Cows and pigs are emotive animals in India. They are what you need if you want to start a communal riot. Time tested and effective. If you slaughter a cow and throw some pieces in a temple or a pig and throw its carcass in a mosque, you have it made. A potent prescription for creating social unrest and chaos. After all, cows are sacred to Hindus and pigs are unclean to Muslims.
So it might come as some news that in Muslim Bangladesh, every third cow that is used in the country is “imported” or rather smuggled in from India. A large number of cattle worth crores of rupees from as far as Uttar Pradesh, Bihar, Punjab and Haryana are smuggled into Bangladesh through the porous borders of the North East. By the time the harried animals reach Bangladesh, they are half-dead while many perish on the way and the government does not receive any revenue from this illegal trade. The Rs 2,500 crore Bangladeshi leather industries reportedly thrive on cattle smuggled from India… According to BSF sources cattle worth Rs 25 lakh were seized along the Indo-Bangladesh borders in the North East in November, 2008 alone. The volume of the illegal trade involving those not caught may run into crores of rupees.
So what is to be done? Meghalaya Governor Ranjit Shekhar Mooshahary has a solution; set up beef processing units in the North Eastern states. In this largely tribal part of the country, beef is widely consumed, and the cow, quite literally is now holy cow. And going by India’s weather beaten, unity in diversity” dharma, the people in the North East ought to be allowed to eat their cow, if that is what they want. So will Governor Mooshahary’s proposal that state governments should set up beef processing units in the region where cattle meat can be used for consumption and even exports to foreign countries including Bangladesh work?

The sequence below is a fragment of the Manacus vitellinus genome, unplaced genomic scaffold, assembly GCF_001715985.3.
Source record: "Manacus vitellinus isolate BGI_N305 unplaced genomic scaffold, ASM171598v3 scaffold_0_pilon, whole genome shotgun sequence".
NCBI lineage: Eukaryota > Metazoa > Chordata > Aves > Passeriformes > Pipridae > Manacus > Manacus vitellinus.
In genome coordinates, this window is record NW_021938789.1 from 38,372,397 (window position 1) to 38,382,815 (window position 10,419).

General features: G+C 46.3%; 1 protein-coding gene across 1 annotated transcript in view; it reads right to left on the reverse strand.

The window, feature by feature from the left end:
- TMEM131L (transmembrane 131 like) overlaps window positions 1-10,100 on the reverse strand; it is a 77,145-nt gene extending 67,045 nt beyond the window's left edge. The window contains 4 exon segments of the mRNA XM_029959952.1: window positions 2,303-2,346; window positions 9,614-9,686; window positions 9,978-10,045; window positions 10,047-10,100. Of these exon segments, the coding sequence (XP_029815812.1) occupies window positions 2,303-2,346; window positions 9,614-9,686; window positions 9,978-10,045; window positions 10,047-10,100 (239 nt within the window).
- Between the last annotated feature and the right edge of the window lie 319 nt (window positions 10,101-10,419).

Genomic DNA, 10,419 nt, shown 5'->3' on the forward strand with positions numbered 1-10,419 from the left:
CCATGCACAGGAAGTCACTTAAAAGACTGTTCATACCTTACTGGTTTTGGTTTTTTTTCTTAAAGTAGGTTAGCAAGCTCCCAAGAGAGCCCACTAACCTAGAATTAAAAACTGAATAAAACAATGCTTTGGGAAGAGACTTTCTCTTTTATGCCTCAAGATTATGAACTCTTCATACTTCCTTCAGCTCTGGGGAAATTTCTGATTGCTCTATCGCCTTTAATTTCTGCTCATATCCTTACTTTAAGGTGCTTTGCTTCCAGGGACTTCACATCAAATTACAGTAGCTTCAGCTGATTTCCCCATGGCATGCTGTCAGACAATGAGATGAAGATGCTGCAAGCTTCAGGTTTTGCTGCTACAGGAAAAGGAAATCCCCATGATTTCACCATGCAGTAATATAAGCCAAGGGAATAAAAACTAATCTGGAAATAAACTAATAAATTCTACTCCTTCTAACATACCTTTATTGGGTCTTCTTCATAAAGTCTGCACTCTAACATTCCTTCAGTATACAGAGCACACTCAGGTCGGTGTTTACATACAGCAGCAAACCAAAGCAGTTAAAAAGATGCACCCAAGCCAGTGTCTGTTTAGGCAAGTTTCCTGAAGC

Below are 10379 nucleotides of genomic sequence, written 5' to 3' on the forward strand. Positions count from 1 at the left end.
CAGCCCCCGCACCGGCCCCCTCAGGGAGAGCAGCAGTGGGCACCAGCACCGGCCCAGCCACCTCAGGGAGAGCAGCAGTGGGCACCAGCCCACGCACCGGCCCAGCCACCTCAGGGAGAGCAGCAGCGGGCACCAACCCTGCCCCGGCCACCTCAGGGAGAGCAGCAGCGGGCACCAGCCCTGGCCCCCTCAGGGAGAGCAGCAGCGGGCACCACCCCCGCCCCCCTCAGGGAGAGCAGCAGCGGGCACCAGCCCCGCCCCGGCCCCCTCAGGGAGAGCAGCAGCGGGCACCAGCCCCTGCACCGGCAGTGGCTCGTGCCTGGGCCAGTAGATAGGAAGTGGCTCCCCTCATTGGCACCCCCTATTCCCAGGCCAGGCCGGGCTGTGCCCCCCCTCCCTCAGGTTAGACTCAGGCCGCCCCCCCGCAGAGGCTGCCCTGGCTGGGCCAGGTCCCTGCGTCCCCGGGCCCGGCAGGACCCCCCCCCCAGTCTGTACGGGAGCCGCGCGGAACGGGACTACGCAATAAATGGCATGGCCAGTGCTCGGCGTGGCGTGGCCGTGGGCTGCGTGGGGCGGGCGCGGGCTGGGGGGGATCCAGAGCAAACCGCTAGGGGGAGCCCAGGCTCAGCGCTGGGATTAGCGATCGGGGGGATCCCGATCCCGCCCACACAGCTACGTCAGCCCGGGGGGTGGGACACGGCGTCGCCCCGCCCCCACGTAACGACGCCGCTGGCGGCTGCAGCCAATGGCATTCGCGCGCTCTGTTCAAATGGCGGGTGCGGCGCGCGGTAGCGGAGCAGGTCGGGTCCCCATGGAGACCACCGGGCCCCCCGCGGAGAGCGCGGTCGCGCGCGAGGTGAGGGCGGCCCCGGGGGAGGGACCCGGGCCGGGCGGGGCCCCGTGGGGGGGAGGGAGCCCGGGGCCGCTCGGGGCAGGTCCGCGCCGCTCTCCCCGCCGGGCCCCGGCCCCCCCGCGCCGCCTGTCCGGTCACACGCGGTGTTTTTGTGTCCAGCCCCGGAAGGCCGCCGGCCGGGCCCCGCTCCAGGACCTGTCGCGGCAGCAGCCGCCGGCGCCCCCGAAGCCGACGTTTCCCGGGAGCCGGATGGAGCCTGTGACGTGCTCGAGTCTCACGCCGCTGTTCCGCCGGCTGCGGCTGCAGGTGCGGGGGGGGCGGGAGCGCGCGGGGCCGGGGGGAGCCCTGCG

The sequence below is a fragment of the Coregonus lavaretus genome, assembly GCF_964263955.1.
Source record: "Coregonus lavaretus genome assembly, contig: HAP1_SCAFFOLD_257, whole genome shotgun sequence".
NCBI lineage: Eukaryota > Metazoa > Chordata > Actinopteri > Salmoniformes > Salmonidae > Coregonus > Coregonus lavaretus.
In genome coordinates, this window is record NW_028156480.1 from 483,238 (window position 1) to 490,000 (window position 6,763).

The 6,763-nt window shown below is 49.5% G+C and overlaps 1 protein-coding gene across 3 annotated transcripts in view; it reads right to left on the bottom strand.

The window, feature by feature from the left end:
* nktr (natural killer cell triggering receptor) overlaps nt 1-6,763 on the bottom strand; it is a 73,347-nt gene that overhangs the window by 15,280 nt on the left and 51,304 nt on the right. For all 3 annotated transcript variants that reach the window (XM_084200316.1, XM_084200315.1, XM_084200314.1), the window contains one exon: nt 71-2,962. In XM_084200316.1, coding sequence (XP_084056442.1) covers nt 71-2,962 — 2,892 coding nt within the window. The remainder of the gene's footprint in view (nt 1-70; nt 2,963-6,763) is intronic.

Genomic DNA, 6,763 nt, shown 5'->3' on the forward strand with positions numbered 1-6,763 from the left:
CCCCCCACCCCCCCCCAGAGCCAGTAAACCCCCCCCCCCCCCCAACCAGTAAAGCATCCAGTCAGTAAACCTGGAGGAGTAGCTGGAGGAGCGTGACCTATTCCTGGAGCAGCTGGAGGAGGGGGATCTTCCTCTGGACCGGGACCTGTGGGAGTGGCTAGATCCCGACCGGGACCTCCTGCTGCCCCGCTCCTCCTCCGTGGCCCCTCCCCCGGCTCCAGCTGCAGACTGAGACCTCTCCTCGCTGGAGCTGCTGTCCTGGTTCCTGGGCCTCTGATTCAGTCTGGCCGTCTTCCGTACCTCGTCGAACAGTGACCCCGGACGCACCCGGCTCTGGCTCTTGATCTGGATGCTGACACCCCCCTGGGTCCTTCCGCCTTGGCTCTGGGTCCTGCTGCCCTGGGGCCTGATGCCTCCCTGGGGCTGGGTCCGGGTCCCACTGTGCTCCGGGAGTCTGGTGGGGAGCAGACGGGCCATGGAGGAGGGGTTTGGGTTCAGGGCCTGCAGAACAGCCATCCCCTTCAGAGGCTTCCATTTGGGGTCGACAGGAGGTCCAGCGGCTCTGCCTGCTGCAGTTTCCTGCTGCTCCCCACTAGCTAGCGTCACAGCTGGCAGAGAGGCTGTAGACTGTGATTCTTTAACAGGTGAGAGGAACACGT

Cow slaughter is a politically charged issue in India. In 1966, barely months after Indira Gandhi had become the Prime Minister; she had hiccups when a movement demanding cow slaughter culminated in a massive demonstration outside parliament on 7th November, 1966. The government is not helped much by the fact that cow slaughter is enshrined as a Directive Principle of State Policy in the Constitution. Though this is not binding, it does serve as a moral pointer. Besides, other public figures like Acharya Vinoba Bhave, who commanded wide respect supported anti cow slaughter movement.
If Mooshahary wants beef processing units set up in the North East, another group of Indians feels that not enough is being done to protect the cow. The Sankaracharya of Gokarna Peetha, Karnataka, Jagadguru Swami Raghaveshwar Bharati has just urged the Centre to declare cow as a national animal and ban its slaughter. He proposes to hold a 108-day Rath Yatra to spread the massage of ‘save cow and save village’ across the country during which signatures of about 50 crore people will be collected and it will be submitted to the President. in another part of the country, when the Khasi Jaintia Butchers’ Welfare Association (KJBWA), in its general meeting decided to hike prices of beef from the existing rate of Rs 90 per kg to Rs 100, and from Rs 100 a kg to Rs 120 for the thigh portions, the news made it to the newspapers as a matter of concern.
so there is the cow for you in India- an animal who is the object of politics and economic gain between neighbours at one end, an object of agitation by some ; an object of veneration by some other and a business opportunity for the butchers’ association and its customers. how we manage these amazing contradictions, is part of the story of incredible India.